Wurkkos WK30 Review

This content originally appeared on Reddit on May 8th, 2021.

The Boring Stuff

I purchased this light from Amazon for $33.92 during a sale. The price at the time of writing is $37.99 after the 5% off coupon on the product listing. The “normal” price is $40 but there always seems to be some kind of sale or coupon going on. Here is the official product page where it is available for an even lower price, but with slower shipping.

*The dimensions shown here are wildly inaccurate

What comes in the box?

The box is printed white and yellow cardboard with Wurkkos branding on the top and a sticker on the bottom declaring which model of light is inside. The light comes in a bubble wrap sleeve that does an adequate job of protecting it. Included in the box is the light itself, a battery, a micro-usb charging cable which I seem to have misplaced, two spare O-rings, a basic lanyard, a little paper reminding you to remove a protective sticker from the battery, a spacer that allows you to use an 18650 cell, and the manual.


Emisar D4V2, Noctigon KR1, Wurkkos WK40, Convoy M1, Convoy Z1
MeasurementOfficial (mm)Measured (mm)
Head Diameter36.936.9
Minimum Body Diameternot specified29.1
Minimum Tailcap Diameternot specified31
Maximum Tailcap Diameter25.133
Charge Port Widthnot specified12
Tailcap End Recess Diameternot specified26

Above I’ve referenced the dimensions listed in the “description” section of the official product page. The dimensions listed on the specs image on the product page are wildly inaccurate. Perhaps these are for a different light?

User Interface

offclickwhite (mode memory)
offdouble clickred (no memory, starts on low)
offtriple clickuv (no memory, starts on low)
offquadrouple clicklockout
lockoutquadrouple clickwhite, mode memory
whiteclickcycle mode (eco-low-med-high)
whitedouble clickblinkies (no memory, starts on strobe)
white blinkiesclickcycle mode (strobe-SOS-beacon)
white blinkiesdouble clickwhite (mode memory)
redclickcycle mode (low-med-high)
reddouble clickblinkies (no memory, start on blink)
red blinkiesclickcycle mode (blink-police flasher*)
red blinkiesdouble clickred (mode memory)
red or red blinkiestriple clickwhite (mode memory)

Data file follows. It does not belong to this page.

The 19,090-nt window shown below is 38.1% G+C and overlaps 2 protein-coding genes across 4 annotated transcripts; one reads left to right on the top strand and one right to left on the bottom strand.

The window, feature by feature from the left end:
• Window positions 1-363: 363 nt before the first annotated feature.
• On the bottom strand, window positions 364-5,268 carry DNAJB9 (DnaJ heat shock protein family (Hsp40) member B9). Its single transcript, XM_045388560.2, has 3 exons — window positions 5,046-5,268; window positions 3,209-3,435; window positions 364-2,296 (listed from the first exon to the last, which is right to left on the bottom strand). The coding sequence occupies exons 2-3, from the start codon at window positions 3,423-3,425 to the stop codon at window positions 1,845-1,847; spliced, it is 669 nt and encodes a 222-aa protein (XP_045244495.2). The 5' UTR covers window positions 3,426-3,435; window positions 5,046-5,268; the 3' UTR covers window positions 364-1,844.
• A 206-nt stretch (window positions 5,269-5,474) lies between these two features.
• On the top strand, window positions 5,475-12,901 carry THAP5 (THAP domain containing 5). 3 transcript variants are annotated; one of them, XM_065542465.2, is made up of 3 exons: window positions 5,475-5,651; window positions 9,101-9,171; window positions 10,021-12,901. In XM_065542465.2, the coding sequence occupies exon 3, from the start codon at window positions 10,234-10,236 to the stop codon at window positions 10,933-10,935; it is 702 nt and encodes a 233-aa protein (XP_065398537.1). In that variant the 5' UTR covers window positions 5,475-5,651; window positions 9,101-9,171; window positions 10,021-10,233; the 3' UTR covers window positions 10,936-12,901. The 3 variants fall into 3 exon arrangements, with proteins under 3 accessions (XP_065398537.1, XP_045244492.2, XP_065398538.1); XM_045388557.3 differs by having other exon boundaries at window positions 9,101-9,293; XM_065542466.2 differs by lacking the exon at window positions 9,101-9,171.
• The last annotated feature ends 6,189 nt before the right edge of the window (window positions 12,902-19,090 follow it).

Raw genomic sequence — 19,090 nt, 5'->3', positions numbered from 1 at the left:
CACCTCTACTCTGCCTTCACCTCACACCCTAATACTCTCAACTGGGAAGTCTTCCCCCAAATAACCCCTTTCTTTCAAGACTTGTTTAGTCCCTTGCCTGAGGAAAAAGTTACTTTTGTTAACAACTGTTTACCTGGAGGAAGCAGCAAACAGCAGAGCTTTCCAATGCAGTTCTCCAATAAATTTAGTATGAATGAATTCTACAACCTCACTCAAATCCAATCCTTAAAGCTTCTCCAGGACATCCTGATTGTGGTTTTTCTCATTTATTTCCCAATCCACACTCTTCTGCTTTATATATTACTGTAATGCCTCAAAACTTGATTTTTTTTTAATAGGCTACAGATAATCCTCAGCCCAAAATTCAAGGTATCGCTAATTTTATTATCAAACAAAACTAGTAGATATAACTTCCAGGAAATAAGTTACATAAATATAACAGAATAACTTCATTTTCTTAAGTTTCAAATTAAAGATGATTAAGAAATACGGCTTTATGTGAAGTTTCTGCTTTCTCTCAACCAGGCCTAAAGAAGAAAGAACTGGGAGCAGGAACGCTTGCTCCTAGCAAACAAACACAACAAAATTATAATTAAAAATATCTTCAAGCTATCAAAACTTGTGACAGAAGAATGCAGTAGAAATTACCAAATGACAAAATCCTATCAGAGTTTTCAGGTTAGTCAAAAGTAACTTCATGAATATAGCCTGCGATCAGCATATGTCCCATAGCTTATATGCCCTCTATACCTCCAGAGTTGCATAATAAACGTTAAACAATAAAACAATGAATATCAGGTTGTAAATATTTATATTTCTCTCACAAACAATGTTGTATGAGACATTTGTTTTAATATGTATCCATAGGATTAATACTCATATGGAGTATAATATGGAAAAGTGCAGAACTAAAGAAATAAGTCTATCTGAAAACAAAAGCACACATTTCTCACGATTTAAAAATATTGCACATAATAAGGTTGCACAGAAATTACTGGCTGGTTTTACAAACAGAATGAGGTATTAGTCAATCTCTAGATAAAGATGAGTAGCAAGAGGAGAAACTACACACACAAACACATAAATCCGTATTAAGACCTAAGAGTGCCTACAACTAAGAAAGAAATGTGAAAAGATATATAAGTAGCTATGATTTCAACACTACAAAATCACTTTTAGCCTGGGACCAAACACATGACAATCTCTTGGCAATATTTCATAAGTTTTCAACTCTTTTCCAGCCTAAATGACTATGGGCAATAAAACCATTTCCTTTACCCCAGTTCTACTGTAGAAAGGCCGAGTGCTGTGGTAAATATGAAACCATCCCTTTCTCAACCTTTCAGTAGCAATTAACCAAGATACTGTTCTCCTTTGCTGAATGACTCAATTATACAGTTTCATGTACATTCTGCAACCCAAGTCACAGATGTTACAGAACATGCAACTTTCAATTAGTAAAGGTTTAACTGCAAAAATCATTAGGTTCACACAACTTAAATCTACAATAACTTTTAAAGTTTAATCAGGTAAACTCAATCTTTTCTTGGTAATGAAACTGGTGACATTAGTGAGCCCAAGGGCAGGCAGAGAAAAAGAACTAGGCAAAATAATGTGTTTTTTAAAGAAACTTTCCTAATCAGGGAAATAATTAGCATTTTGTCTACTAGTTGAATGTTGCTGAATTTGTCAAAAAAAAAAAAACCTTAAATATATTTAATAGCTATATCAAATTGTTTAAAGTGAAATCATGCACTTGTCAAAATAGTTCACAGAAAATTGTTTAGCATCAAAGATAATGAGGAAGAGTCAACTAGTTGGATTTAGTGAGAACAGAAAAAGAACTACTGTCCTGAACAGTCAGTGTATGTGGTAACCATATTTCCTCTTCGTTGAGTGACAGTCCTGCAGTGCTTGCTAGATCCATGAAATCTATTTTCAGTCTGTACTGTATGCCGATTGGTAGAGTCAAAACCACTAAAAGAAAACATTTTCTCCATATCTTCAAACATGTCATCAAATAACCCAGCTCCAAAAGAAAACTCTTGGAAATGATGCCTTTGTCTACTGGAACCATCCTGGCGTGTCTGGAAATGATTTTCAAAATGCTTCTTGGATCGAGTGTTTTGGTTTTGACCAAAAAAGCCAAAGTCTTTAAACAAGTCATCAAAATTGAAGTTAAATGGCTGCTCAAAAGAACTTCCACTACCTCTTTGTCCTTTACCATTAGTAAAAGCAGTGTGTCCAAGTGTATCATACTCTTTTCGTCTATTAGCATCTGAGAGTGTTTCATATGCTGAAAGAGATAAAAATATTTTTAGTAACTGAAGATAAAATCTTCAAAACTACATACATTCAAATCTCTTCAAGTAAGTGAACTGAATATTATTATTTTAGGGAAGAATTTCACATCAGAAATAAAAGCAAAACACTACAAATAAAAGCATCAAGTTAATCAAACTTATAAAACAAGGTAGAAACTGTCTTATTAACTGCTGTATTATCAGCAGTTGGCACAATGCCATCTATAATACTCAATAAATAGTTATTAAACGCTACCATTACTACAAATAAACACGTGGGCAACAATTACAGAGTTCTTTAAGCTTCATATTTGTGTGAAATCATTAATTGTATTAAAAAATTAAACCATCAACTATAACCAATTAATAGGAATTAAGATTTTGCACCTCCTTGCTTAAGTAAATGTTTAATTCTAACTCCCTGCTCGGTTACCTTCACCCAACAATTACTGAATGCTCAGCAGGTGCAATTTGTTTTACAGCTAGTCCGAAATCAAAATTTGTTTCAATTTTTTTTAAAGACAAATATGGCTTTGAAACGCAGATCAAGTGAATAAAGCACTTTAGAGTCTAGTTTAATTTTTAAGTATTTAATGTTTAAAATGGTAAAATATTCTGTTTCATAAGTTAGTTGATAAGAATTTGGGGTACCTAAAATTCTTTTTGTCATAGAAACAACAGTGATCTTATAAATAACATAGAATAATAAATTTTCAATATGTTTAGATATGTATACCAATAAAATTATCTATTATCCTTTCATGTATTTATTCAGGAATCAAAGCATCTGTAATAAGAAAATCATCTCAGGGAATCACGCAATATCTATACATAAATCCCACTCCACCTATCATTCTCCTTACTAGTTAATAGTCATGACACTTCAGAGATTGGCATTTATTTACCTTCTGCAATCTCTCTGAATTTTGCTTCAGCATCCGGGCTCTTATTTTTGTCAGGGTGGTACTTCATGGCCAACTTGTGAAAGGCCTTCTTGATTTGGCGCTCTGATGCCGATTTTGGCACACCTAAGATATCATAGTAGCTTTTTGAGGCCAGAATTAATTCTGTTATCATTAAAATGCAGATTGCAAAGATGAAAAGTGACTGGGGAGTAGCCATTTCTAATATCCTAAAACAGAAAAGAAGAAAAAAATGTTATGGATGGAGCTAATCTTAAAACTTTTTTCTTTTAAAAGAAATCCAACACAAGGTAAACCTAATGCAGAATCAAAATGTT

uvclickcycle mode (low-high)
uvdouble clickwhite (mode memory)
any (except off)holdoff

What I’m calling the “police flasher” mode is alternating red and white strobes. It reminds me of police car lights, but with white instead of blue.

I *think* I included everything. This UI is pretty complex but it’s not all that hard to use. Normally I like UI’s that utilize one click on/off and hold to change modes. I think that would be nice here, but changing modes through the blinkies via a hold would be hard, so I get why they used click on, click to change mode, and hold for off. I really like that Wurkkos included shortcuts from off to eco, red, and UV in addition to the memorized white mode. Not having to cycle through different colors makes this light fairly friendly to use.

Output & Modes

Lumens: I have no way of measuring lumens, but Wurkkos claims a 1200lm high mode and that seems reasonable to me.

Candela & Throw: With a fresh cell, I measured 2200 candela (93.8m of throw) using the Ceilingbounce app on my phone. That’s pretty close to the ~2500cd claim and a phone isn’t necesarilly the most accurate thing so I’d say the 2500cd claim is perfectly reasonable.


Here’s an output graph showing the relative brightness of the four white levels. Mode spacing is pretty good here. My only complaint is that eco is far too bright. They claim 5 lumens and I wish it were more like 0.5 lumens. It’s not unbearably bright, but I wouldn’t be comfortable using it in a movie theater or in the middle of the night to get up and go to the bathroom, for example. It would be too disruptive to other people.

Red has three levels. The lowest mode could stand to be lower. I never use the medium mode and don’t see why it’s needed. High is pretty bright. They claim it’s 200 lumens but it feels significantly brighter than that. It’s bright enough that it’s a little uncomfortable to look at a white object that’s lit up red, even when the same object is fine to look at when lit with 200 white lumens.